should you leave a bad review
“Stanley. Where the hell’s my tea?”
Stanley flinched, but couldn’t tear his eyes from the glowing screen in front of him. The excitement of realising that someone had posted a review of his book, the book that had taken him ten years to write, had been quenched when he saw the single lonely star, and read the scathing words.
From George Witherall
Not only do I regret ever laying eyes on this appalling book, I also regret looking at this author’s profile to see what manner of fool could write so badly, and coming face to face with the ugliest man alive. Load of rubbish. The only recommendation that I could give for this trash would be incineration.
“Yes Mother. I’m coming!”
The cold shock of reading his very first book review had rendered him incapable of movement. The rage that now filled him as he clicked away, looking for more information on George Witherall, threatened to blow the top of his head off. What had he ever done to this person? What sort of thing was that to say about his book? Had he even read it? And how dare he comment on his appearance? In a few minutes he was looking at his foul detractor’s Facebook page. Scrolling down, he sneered at the smiling, handsome face. And then with a shock, he realised that he recognised it.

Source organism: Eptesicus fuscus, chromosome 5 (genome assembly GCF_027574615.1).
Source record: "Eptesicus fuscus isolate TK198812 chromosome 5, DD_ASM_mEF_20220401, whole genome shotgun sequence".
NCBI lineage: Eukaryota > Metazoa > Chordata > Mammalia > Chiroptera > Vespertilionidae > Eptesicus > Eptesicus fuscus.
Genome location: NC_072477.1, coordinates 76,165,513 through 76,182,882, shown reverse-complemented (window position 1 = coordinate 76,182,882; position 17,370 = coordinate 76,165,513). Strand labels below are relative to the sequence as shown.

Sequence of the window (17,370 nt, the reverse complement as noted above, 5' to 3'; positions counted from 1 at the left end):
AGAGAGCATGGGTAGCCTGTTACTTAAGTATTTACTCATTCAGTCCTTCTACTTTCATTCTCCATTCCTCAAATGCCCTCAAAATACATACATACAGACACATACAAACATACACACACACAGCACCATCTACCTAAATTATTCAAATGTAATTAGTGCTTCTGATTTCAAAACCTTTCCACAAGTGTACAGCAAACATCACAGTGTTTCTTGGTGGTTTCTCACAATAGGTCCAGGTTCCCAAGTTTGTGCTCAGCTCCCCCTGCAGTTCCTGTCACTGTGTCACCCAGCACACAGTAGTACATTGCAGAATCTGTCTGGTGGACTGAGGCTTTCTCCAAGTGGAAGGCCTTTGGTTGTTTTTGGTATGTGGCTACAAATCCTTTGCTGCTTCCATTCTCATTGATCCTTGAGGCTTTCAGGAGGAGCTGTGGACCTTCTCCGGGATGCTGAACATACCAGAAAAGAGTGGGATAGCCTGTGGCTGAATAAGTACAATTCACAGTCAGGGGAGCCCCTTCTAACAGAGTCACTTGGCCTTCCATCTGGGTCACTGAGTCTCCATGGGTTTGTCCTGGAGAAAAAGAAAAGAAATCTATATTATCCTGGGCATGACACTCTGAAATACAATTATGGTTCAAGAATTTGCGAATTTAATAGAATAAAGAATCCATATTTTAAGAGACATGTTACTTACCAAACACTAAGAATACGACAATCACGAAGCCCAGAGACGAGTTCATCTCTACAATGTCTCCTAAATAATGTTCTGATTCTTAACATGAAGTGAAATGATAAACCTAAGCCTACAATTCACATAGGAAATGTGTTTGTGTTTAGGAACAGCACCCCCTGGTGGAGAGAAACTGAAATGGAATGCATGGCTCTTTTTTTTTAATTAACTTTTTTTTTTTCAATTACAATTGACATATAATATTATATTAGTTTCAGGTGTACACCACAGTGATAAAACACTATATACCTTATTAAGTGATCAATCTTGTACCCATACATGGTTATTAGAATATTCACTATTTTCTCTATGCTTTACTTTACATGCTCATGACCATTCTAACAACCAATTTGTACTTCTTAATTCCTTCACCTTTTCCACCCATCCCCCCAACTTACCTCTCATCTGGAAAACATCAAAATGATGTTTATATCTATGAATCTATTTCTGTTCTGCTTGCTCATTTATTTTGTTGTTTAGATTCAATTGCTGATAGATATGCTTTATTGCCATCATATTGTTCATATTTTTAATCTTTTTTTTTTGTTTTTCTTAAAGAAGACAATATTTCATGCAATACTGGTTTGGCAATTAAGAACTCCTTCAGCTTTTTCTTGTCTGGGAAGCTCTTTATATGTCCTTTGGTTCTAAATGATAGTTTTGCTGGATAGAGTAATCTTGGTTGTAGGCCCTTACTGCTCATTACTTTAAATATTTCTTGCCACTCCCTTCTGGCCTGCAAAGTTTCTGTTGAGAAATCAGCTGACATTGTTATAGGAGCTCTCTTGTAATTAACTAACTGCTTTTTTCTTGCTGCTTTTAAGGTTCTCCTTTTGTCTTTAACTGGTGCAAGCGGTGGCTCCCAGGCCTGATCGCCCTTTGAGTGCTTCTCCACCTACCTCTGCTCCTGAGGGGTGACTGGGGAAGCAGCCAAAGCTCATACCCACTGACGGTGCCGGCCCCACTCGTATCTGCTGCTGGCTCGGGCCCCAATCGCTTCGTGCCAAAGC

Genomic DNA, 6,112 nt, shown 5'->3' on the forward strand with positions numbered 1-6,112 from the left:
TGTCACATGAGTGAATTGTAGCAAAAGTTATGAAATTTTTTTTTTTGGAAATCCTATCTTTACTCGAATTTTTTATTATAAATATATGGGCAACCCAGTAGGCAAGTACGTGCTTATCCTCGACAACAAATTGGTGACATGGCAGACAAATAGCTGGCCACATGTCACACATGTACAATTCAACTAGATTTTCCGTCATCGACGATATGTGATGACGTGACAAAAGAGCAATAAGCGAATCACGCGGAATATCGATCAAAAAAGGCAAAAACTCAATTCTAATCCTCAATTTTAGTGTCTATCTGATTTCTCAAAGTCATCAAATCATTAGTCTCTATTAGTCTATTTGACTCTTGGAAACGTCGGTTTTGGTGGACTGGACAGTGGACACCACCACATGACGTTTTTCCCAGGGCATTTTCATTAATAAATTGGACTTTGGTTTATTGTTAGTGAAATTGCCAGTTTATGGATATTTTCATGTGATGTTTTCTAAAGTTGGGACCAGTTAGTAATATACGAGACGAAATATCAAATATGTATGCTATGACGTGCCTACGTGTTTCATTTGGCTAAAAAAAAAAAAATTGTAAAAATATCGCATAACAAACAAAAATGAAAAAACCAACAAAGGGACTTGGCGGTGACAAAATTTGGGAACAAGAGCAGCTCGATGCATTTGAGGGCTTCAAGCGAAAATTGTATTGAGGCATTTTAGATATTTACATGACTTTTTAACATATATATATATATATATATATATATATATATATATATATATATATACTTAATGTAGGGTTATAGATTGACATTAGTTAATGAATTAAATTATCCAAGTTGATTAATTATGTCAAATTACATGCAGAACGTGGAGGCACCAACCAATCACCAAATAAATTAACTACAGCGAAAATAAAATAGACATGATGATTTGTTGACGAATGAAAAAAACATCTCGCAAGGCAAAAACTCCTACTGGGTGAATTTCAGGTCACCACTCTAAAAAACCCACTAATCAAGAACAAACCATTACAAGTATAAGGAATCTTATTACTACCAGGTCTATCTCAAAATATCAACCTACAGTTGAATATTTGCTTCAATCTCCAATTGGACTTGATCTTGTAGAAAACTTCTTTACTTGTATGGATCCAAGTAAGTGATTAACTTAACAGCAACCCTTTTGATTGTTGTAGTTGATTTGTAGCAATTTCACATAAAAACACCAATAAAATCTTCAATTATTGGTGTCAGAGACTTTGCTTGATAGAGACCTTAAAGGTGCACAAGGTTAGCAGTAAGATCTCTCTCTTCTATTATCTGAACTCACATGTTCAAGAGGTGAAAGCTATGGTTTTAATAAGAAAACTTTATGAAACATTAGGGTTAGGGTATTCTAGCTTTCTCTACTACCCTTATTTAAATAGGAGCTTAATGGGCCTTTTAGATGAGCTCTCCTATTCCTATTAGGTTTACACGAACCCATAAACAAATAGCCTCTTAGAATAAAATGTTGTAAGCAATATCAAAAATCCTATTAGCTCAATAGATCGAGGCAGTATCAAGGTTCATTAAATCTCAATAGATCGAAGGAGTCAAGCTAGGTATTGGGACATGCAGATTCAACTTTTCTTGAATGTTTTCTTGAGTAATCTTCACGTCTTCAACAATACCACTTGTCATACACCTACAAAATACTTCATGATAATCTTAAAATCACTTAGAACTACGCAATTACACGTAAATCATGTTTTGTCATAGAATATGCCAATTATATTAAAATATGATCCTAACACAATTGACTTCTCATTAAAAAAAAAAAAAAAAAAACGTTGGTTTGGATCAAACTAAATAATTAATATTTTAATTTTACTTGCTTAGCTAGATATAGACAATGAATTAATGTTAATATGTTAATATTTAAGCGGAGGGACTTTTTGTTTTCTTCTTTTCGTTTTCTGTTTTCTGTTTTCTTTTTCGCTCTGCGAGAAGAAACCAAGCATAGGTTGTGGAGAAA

“Stanley. You bastard!”
“Bloody hell,” he muttered, leaping from his chair and heading to the kitchen.
He looked around the immaculate room. His kitchen now. He’d been born in this very place forty seven years ago, he’d been told. Smiling, he remembered gleefully setting about scrubbing it from top to bottom on the day his mother had finally taken to her bed properly a few months back. Dirty old woman. He adjusted his red bow tie, still smarting from such terrible insults being so casually posted on an international book vending site, for all the world to see.
Scowling, trying to remember where he recognised that face from, he measured three spoons of Earl Grey into the teapot. He carefully placed four chocolate digestives on a side plate, and then it hit him. Of course! George Witherall’s face had lately been plastered on billboards all over town. He owned the new department store on West street.
Stanley rushed back to his desk and dialled enquiries. Soon, after a few short rings, a melodious voice answered.
“Mr Witherall’s office. How may I help you?”
“Is he in?”
“Yes Sir. Who may I say—.”
He hastily disconnected, and rushed to his room.
“Stanley. My tea. What’r you doing you bloody little shi—!”
The kettle clicked off and the tea remained unmade. Stanley was loading his .38.